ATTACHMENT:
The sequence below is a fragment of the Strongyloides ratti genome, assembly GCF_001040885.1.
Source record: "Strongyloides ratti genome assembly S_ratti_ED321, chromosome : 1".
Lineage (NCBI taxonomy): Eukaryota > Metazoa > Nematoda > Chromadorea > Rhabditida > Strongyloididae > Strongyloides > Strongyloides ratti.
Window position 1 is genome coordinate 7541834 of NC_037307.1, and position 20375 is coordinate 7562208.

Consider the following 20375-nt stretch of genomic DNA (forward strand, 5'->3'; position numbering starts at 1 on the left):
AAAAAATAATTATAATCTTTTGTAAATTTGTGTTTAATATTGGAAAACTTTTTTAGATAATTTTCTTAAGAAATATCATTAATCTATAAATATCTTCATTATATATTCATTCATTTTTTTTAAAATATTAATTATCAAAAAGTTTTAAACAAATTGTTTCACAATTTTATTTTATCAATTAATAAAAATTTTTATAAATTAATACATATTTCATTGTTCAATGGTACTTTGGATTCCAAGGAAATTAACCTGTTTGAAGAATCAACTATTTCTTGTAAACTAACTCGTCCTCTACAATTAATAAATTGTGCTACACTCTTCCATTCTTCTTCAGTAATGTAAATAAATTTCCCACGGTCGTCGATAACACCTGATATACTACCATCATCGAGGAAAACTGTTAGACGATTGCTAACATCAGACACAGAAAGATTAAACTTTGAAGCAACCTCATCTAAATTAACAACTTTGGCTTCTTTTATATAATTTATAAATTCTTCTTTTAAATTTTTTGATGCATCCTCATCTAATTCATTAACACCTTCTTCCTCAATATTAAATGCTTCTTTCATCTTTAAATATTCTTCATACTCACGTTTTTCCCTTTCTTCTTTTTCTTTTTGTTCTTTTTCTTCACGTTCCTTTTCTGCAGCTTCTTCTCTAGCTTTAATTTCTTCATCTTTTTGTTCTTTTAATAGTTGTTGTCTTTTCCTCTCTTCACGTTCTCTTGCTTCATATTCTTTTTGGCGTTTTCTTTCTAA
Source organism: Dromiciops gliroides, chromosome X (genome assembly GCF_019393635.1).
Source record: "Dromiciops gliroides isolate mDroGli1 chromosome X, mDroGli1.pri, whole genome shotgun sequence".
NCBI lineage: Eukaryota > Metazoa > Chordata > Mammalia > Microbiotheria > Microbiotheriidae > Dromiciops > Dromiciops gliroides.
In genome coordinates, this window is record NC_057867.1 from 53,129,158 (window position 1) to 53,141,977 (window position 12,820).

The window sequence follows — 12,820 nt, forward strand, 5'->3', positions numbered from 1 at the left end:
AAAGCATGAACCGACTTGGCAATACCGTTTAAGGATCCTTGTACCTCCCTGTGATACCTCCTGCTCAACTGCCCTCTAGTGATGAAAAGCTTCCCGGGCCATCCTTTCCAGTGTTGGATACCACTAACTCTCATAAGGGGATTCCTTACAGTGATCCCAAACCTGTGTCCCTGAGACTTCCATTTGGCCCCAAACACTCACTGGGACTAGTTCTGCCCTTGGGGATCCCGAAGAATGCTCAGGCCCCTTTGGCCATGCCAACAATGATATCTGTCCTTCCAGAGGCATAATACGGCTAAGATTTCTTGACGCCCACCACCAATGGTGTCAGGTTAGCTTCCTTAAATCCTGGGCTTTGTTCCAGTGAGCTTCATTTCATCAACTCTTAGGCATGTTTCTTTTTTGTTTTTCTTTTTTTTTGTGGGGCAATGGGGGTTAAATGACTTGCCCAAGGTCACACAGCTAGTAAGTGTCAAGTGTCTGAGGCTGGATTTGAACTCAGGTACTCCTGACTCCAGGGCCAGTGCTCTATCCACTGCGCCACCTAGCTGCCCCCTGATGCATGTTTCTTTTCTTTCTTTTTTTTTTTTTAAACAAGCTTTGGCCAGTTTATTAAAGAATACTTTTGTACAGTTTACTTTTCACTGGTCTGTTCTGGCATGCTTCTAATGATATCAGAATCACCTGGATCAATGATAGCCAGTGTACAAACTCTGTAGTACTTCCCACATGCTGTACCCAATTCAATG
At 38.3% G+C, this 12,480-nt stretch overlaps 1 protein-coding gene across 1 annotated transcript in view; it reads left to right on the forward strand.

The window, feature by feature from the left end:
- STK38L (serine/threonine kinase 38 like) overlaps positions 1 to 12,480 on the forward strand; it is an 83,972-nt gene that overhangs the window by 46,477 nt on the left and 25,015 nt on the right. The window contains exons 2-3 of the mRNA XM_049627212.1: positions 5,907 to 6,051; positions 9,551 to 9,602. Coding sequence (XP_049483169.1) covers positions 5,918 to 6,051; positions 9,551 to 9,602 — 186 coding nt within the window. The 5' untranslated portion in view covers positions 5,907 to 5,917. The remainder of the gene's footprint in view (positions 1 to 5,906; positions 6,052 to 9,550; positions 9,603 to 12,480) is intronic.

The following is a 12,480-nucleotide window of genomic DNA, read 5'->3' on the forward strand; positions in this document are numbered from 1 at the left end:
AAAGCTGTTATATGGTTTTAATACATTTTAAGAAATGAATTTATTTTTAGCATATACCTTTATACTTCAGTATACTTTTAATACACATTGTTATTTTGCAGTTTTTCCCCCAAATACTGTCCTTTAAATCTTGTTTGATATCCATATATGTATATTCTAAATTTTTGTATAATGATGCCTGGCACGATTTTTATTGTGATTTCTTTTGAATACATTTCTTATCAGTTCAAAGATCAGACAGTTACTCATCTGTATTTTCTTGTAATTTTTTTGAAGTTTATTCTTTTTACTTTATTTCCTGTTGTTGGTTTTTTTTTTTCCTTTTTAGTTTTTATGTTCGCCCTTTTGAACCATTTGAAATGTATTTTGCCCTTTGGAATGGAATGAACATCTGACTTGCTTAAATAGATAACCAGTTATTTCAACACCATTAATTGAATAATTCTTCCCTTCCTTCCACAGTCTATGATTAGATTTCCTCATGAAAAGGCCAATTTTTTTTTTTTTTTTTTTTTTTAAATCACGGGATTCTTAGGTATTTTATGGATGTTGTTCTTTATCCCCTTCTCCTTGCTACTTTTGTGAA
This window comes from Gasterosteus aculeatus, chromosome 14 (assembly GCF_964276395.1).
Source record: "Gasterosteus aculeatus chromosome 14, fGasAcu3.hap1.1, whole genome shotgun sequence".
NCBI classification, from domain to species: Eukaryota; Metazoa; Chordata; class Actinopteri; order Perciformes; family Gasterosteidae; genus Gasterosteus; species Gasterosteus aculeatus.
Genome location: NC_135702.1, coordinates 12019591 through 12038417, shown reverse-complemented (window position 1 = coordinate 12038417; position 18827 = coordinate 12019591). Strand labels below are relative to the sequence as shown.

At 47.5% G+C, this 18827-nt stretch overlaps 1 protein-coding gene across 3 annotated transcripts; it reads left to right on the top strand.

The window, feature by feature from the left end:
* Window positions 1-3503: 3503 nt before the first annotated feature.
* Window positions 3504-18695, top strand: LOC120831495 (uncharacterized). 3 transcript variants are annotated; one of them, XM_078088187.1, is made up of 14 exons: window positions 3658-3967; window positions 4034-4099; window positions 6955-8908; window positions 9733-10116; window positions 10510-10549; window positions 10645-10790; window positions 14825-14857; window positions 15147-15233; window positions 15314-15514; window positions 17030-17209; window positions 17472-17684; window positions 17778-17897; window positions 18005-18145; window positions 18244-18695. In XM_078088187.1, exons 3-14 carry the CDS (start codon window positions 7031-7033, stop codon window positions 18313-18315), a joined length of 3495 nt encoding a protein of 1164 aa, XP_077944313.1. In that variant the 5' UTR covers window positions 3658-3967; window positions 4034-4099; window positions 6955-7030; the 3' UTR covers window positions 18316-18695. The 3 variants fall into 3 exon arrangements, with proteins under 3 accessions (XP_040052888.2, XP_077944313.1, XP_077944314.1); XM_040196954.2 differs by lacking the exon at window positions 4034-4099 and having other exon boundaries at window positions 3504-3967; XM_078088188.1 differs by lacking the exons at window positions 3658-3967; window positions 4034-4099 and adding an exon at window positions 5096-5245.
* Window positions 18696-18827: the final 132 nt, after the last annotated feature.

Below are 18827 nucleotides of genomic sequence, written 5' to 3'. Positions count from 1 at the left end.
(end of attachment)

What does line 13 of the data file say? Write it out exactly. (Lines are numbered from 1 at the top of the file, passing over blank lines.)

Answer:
At 38.3% G+C, this 12,480-nt stretch overlaps 1 protein-coding gene across 1 annotated transcript in view; it reads left to right on the forward strand.